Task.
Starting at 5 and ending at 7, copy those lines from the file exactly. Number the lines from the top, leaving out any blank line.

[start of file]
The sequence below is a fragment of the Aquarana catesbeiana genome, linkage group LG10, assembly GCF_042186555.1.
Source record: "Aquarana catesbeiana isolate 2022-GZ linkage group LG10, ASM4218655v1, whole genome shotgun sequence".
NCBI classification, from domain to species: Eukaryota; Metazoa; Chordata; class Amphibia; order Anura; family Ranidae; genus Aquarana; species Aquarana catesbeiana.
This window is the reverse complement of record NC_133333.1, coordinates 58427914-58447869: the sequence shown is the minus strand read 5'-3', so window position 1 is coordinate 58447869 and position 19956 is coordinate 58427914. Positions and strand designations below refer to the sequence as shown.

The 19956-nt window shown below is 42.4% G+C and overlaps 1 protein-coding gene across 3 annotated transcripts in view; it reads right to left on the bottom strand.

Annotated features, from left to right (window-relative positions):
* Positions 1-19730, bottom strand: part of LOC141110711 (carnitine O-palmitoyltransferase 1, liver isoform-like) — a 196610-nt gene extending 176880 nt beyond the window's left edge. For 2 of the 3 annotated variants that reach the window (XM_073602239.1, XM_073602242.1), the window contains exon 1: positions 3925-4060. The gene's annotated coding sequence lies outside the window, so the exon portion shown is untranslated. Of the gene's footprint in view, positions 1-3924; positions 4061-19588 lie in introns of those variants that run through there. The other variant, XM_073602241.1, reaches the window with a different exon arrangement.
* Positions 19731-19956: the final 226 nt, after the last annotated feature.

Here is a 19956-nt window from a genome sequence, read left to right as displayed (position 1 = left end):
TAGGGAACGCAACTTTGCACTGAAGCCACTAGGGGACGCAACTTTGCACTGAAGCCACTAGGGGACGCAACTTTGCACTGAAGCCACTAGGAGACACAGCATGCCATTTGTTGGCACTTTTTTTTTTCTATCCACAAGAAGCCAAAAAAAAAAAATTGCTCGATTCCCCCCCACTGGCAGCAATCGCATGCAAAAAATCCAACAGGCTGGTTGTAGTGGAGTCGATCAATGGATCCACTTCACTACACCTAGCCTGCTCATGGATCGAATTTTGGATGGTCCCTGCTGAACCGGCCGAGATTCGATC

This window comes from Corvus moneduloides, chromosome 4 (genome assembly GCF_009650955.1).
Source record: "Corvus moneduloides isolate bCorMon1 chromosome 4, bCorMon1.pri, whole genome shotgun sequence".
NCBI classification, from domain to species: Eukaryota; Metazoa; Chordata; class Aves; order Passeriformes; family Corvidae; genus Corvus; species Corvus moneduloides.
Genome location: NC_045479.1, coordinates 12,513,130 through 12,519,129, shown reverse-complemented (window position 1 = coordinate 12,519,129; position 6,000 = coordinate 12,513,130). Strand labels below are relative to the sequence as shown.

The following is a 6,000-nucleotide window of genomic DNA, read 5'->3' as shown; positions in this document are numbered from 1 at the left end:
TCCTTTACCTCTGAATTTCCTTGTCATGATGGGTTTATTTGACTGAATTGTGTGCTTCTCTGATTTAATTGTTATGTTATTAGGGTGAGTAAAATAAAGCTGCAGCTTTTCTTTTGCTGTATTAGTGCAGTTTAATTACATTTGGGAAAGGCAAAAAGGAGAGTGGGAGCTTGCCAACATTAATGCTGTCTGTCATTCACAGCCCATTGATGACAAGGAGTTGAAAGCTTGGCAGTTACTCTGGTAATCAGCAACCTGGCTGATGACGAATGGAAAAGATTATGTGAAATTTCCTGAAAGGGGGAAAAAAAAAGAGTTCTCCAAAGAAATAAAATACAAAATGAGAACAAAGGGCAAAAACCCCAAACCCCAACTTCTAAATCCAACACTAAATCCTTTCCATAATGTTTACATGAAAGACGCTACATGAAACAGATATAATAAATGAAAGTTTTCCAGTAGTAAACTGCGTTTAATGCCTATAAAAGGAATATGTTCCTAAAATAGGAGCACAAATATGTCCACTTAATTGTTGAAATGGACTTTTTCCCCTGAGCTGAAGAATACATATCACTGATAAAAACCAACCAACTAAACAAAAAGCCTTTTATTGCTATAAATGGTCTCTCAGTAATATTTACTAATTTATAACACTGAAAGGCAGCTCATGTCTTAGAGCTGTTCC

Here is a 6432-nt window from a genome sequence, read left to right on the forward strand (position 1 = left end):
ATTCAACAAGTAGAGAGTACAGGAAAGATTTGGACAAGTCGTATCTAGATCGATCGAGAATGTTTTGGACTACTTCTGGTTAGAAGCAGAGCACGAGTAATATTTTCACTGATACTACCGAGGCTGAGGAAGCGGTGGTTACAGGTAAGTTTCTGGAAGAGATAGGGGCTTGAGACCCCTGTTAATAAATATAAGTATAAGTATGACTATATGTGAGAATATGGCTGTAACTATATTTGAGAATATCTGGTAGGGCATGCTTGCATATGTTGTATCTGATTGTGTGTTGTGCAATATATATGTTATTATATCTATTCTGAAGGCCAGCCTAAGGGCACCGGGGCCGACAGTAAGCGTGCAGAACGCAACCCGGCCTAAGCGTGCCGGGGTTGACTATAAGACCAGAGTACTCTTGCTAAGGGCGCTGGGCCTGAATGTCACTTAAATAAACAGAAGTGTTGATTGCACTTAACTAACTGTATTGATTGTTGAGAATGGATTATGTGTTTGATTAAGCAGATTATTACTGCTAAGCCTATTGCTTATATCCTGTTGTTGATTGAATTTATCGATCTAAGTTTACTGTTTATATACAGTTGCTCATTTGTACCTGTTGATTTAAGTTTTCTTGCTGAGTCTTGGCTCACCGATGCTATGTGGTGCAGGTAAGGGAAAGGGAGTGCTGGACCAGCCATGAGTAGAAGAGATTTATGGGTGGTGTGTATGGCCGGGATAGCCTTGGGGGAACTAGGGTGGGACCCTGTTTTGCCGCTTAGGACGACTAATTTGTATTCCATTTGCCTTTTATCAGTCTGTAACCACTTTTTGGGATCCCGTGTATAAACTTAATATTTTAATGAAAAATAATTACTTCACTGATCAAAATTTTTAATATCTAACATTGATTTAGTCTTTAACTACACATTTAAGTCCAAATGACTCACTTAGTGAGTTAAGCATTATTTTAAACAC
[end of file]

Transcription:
The 19956-nt window shown below is 42.4% G+C and overlaps 1 protein-coding gene across 3 annotated transcripts in view; it reads right to left on the bottom strand.

Annotated features, from left to right (window-relative positions):
* Positions 1-19730, bottom strand: part of LOC141110711 (carnitine O-palmitoyltransferase 1, liver isoform-like) — a 196610-nt gene extending 176880 nt beyond the window's left edge. For 2 of the 3 annotated variants that reach the window (XM_073602239.1, XM_073602242.1), the window contains exon 1: positions 3925-4060. The gene's annotated coding sequence lies outside the window, so the exon portion shown is untranslated. Of the gene's footprint in view, positions 1-3924; positions 4061-19588 lie in introns of those variants that run through there. The other variant, XM_073602241.1, reaches the window with a different exon arrangement.